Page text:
Who’s got a miniature pony? Everybody needs at least one. They can be a lot of fun to have around for young kids, serve as a companion pony, or even as a cute pasture ornament.
As much fun as ponies can be, they require a certain amount of special care. As you might have guessed, hoof care tops the list.
Where problems can arise is when you look at their feet and decide that they don’t look that long. It’s easy to do when you’re used to looking at full-grown horse. You have to keep in mind that the full-grown horse is 5-6 times bigger, and likewise, the pony’s feet are going to be 5-6 times smaller. They still have all the things going on in their feet as the big horses do, so regular maintenance will be required.
When you do have someone trim your pony, please do not ask if they are cheaper to trim. They are cute and cuddly, but most of the time it’s hard to work on their feet. Due to their size, it usually involves crawling around on the ground. They’re typically not great to do, and if they pull their feet you can easily shave off a knuckle with your rasp.
Another problem is that they don’t require as much feed as a standard-sized horse. Overeating is very common in ponies, which will cause them to founder, otherwise known as a Laminitic episode. It causes the laminae in the hoof to weaken, allowing the coffin bone to sink and/or rotate.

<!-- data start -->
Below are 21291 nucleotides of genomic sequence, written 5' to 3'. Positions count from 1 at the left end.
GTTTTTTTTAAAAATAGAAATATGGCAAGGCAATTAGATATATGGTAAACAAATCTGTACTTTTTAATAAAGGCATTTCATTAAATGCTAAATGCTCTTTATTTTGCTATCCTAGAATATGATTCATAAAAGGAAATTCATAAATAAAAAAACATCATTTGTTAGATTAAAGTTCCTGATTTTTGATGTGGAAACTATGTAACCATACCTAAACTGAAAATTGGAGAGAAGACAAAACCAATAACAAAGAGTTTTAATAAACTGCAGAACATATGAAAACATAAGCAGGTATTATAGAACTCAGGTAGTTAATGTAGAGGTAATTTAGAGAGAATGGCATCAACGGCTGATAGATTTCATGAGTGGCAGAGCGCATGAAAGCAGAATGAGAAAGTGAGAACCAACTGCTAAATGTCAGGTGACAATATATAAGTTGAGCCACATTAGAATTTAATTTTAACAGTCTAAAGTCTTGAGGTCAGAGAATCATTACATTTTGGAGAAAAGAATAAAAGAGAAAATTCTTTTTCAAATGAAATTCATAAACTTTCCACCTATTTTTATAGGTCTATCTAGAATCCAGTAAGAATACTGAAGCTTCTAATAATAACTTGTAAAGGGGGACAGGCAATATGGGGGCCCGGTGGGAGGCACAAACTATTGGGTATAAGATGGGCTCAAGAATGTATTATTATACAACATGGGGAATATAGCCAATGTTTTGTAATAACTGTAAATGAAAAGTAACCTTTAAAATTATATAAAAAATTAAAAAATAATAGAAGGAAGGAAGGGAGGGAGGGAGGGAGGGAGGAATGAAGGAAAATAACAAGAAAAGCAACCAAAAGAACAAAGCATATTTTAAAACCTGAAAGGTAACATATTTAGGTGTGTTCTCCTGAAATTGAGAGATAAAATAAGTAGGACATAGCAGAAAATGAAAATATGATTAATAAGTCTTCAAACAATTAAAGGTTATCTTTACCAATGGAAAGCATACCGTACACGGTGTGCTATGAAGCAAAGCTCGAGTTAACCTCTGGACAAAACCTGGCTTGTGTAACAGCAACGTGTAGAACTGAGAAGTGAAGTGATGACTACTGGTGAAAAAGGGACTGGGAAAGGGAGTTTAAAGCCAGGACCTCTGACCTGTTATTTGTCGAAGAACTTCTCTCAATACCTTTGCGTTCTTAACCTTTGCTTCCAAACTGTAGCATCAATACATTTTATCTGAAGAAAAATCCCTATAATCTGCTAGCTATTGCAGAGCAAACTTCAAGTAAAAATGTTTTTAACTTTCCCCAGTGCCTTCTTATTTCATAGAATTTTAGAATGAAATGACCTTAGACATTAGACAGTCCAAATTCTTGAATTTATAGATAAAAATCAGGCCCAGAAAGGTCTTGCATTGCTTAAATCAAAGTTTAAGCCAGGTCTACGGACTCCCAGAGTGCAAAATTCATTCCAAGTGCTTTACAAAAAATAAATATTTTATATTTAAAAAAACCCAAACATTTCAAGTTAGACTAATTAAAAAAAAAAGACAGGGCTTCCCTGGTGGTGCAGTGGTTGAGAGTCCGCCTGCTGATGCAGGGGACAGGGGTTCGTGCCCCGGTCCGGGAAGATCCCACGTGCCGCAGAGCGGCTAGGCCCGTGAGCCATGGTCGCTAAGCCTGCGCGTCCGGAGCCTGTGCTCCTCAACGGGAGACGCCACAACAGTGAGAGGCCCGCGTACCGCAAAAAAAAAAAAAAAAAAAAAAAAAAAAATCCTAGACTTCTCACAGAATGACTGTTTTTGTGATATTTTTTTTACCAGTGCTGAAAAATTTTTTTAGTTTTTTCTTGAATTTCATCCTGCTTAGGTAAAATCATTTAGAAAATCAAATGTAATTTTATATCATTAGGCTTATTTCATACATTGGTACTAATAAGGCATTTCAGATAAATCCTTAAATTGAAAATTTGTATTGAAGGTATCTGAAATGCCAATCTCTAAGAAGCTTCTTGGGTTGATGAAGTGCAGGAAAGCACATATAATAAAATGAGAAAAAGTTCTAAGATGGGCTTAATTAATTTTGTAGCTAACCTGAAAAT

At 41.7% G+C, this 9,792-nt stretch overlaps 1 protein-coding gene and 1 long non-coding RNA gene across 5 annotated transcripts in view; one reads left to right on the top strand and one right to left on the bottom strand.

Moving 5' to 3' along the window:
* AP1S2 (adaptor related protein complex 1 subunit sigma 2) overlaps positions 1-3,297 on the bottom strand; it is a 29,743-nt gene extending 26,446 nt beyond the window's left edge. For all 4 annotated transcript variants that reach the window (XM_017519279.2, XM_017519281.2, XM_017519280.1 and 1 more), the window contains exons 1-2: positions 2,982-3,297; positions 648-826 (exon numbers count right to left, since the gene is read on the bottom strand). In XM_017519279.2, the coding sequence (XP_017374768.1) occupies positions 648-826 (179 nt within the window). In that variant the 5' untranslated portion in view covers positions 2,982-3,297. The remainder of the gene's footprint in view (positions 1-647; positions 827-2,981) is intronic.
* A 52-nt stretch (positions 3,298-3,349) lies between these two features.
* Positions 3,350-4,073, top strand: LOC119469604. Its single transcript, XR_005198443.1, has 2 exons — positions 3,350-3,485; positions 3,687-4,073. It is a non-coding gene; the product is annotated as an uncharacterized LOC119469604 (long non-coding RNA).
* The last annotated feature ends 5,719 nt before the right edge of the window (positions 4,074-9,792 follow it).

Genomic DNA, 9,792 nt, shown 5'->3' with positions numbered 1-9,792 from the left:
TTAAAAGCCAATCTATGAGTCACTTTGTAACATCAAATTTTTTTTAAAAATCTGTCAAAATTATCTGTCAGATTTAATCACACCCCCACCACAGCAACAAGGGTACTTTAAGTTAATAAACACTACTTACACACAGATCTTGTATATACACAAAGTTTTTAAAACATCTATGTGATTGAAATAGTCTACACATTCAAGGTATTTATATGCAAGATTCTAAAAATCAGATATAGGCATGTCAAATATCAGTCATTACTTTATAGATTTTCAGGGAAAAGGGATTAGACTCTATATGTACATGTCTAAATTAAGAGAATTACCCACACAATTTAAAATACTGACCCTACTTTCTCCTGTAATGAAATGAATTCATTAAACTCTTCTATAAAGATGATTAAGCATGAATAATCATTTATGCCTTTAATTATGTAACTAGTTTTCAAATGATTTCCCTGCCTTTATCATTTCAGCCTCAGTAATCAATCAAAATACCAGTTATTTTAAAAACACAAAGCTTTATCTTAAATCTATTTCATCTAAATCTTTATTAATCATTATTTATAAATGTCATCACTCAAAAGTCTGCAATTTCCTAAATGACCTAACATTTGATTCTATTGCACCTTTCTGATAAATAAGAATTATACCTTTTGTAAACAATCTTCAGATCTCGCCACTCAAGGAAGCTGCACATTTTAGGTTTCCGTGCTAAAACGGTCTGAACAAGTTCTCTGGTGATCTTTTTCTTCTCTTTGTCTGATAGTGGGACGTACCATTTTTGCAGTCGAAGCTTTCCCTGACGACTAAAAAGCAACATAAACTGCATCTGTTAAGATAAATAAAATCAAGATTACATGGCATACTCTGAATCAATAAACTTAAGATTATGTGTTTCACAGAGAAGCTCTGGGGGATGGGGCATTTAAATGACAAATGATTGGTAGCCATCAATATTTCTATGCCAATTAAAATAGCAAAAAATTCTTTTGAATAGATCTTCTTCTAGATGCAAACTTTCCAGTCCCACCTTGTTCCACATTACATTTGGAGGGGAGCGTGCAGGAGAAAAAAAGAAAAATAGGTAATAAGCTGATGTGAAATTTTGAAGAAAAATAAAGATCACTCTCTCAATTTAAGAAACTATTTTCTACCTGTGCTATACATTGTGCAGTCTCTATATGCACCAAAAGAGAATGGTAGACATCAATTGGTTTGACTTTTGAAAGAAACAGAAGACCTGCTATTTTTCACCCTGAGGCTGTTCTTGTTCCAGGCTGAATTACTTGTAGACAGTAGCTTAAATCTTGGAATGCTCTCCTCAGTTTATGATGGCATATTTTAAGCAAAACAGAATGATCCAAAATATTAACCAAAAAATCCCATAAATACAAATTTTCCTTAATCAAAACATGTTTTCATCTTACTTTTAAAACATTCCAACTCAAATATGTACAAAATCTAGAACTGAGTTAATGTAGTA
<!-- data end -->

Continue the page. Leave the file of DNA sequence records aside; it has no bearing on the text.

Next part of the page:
Once a Laminitic episode happens, the condition is degenerative, meaning you will always have an issue with lameness. Practically speaking, they’ll start growing feet that look more like elf shoes than hooves, or they may even start to curl up in extreme situations. It’s best not to ever get into that position at all.
Be careful of feeding them like a normal horse; they only require a fraction of the normal ration. So, if you have a lush, beautiful pasture you keep them turned out on, there is a very high chance that during the time of the year when the grass is most potent, they will be lame. That will be because they’re having a Laminitic episode. Also if you’re keeping the pony with other horses that get grain and alfalfa, you can bet those ponies are sneaky enough to eat all they want.
For all those with ponies, I encourage you to keep its diet regulated and trim its feet often.
God Bless America
This article was first published in the Dally Times- The Magazine for Team Ropers.